[source lang="csharp"]public class TimeEvent : IComparable<TimeEvent>{ public DateTime Time { get; set; } public bool Enabled { get; set; } public TimeEvent() { Enabled = true; } public int CompareTo(TimeEvent other) { return Time.CompareTo(other.Time); }}[/source]

Then I have a derived TimeEvent class. As an example (not that important):
[source lang="csharp"]internal class TimeEvent1 : TimeEvent{ public Action<Packet> Callback { get; set; } public SourceConnectionRequestTimeout(Action<Packet> callback, TimeSpan time) { Callback = callback; Time = DateTime.Now + time; }}[/source]

Ignoring the odd use of inheritance, the basic dispatcher uses a Timer instance. "timeEvents" is a basic heap implementation for a priority queue.
[source lang="csharp"]TimeEventDispatcher = new Timer((o) =>{ lock (TimeEventDispatcher) { var timeEvent = timeEvents.Pop(); if (timeEvent.Enabled) { if (timeEvent is TimeEvent1) { (timeEvent as TimeEvent1).Callback(); } } // Stop the timer if there are no other events in the priority queue. If there are events then wait for the next one. if (!timeEvents.Empty) { timeEvent = timeEvents.Peek(); var delay = Math.Max(0, (int)(timeEvent.Time - DateTime.Now).TotalMilliseconds); TimeEventDispatcher.Change(delay, Timeout.Infinite); } }}, null, Timeout.Infinite, Timeout.Infinite);[/source]
Now to add a TimeEvent instance I'm locking the timer so the code in the callback can't execute at the same time. Then I insert the new time event instance. If it happens to be the first item in the priority queue this means the timer needs to be changed to update at the new earlier time. (Basically if the item in the priority queue was set to expire 100 ms from now and we insert an item to execute 50 ms from now then we need to change the timer to 50 ms). This also conveniently starts the timer if it isn't already started.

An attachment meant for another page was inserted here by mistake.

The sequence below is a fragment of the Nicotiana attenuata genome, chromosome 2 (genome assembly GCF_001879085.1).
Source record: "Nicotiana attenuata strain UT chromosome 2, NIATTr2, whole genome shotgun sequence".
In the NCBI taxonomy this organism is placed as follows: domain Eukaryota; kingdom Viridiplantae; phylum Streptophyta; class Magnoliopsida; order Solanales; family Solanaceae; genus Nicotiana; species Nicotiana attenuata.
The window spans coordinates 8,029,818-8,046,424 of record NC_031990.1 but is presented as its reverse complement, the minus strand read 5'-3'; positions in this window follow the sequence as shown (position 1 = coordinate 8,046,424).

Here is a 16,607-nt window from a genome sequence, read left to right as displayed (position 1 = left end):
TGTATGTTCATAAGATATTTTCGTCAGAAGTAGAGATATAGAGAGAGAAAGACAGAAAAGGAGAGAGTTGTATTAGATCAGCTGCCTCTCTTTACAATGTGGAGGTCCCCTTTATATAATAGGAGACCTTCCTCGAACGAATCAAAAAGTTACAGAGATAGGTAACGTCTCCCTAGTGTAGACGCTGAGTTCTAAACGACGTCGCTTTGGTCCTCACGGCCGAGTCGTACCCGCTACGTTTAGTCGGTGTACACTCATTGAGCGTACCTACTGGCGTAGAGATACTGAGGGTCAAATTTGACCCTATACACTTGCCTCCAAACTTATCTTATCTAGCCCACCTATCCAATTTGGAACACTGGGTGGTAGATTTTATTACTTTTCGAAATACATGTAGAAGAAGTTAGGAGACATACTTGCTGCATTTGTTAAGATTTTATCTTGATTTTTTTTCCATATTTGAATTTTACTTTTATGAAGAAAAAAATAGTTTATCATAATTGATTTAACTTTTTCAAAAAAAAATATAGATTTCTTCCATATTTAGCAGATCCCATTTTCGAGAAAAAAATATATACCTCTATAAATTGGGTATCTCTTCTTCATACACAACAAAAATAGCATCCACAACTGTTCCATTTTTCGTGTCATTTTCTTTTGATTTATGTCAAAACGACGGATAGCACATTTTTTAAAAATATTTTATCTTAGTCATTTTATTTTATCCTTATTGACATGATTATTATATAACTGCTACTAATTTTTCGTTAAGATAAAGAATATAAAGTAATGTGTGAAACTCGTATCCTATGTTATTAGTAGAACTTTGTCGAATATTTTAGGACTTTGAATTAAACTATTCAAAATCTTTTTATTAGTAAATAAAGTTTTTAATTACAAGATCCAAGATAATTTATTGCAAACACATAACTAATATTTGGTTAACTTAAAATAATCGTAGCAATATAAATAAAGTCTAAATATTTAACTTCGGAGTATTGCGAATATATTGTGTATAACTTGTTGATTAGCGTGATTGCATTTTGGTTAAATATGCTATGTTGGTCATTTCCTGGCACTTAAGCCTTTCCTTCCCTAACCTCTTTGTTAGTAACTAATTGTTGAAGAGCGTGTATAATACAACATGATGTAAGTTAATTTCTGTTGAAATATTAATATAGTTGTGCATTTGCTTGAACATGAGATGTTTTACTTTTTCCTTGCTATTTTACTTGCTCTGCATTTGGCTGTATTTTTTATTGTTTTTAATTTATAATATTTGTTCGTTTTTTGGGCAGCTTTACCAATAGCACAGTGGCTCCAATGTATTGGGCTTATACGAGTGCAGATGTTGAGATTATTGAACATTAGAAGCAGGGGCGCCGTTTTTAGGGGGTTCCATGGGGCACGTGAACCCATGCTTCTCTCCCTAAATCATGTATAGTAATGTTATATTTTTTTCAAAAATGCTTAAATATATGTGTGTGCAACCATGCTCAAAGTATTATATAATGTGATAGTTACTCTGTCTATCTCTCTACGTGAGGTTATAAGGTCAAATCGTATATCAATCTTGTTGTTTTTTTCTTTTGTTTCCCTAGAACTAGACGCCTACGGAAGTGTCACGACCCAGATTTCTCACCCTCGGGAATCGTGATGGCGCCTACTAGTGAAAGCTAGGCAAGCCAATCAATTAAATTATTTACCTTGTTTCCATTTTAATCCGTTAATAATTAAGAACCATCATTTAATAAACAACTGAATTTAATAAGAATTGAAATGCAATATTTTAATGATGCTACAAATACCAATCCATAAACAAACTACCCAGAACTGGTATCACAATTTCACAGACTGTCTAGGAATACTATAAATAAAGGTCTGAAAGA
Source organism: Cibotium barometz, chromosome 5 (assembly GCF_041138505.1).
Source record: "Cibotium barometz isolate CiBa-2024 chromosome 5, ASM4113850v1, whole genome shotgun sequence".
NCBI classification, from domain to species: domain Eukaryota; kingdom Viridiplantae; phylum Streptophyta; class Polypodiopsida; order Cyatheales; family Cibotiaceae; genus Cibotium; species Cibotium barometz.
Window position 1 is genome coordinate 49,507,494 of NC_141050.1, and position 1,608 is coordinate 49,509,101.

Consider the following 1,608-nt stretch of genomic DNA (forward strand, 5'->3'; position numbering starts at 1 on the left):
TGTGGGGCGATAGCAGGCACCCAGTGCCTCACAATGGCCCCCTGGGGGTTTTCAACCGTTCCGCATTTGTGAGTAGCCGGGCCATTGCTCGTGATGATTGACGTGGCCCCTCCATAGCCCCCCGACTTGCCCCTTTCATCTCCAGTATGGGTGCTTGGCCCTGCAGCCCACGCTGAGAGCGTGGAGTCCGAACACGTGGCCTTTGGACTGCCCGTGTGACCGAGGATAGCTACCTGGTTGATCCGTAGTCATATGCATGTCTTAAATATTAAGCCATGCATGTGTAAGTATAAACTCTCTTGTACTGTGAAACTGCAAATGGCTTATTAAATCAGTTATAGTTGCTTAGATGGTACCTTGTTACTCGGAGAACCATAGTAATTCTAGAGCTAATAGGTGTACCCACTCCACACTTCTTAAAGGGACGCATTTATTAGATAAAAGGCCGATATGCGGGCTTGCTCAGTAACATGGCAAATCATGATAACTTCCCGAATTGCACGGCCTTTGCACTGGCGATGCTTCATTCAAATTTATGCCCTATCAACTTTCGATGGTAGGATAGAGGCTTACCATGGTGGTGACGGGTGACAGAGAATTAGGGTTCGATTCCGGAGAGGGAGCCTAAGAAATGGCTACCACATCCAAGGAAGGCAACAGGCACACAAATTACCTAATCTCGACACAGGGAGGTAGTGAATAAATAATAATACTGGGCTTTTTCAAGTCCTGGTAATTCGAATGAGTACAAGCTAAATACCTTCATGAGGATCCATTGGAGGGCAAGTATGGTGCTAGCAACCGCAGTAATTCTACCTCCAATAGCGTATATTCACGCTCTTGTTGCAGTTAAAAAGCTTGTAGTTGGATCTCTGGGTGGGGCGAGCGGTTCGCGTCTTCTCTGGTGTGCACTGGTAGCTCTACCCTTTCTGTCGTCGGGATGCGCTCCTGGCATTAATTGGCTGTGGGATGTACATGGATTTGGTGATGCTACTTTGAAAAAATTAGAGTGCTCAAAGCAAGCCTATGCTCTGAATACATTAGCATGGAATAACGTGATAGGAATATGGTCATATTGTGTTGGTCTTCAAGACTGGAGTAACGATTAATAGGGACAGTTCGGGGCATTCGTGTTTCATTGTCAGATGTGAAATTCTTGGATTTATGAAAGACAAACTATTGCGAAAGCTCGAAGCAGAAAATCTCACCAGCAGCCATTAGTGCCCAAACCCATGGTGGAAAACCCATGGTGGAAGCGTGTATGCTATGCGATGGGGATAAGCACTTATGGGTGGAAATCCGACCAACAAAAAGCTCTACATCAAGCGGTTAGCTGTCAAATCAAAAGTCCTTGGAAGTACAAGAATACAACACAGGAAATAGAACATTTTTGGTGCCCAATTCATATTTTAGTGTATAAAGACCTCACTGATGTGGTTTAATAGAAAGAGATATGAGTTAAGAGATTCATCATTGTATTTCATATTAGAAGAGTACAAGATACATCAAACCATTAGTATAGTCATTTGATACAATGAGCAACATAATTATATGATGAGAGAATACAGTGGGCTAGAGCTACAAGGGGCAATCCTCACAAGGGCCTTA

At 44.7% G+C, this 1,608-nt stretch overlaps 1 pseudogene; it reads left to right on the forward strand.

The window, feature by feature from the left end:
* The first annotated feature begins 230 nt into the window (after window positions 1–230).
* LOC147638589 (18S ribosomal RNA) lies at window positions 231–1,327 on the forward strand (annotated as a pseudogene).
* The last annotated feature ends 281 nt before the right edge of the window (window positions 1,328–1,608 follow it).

[source lang="csharp"]public void AddTimeEvent(TimeEvent timeEvent){ lock (TimeEventDispatcher) { timeEvents.Push(timeEvent); if (timeEvents.Peek() == timeEvent) { var delay = Math.Max(0, (int)(timeEvent.Time - DateTime.Now).TotalMilliseconds); TimeEventDispatcher.Change(delay, Timeout.Infinite); } }}[/source]
Removing an event is done by locking the timer and setting the Enabled property on the time event instance to false. So when it's processed it's removed without executing the item. Pretty simple solution.

Okay so the above solution seems like it would work. There's a race condition in the system where if a callback is execute and doesn't get to the lock statement by the time another time event is inserted before the most recent one the it'll execute the wrong one. But that can only happen if you insert an item that must be executed right away so it has no ill-effect on the algorithm. Also all the time events are very small so when they execute they don't block the system so they don't need to be executed asynchronously themselves (via tasks or somethings).

Is there a better algorithm in C# for handling this situation? (Mostly caring about performance). Anything my algorithm is missing assuming it should be design to handle possibly thousands of time events.

(Also if anyone is curious about the actual problem, this is a networking library timer like the one found in TCP that manages resend events and other timer events).

Whitehouse: We the People petition system

14 October 2011 - 11:18 PM

We The People launched a few weeks ago. I was skeptical at first, but it seems to be doing fairly well. The commenting system still seems to be in development.

Sorting by popularity has a lot of interesting topics. I won't bias the thread by listing my favorites. Fun system though if you live in the US. (I believe it's international though so anyone can participate).

I voted a few times already. Waiting for the comment system. I already submitted all of my feedback to make things better. (I imagine they know about the minor usability problems).


GDWiki DNS error?

09 October 2011 - 03:47 AM

I was going to link someone my networking articles, but the DNS seems to be broken for the wiki. Can you guys fix that.

Brain Scanner Records Dreams on Video

30 September 2011 - 07:30 PM

I don't know how I missed this. Someone just linked it in IRC. Amazing technology. The ability to pull foggy video from a person's head by scanning it. This is real-time video.

Been listening to dream police now. :lol: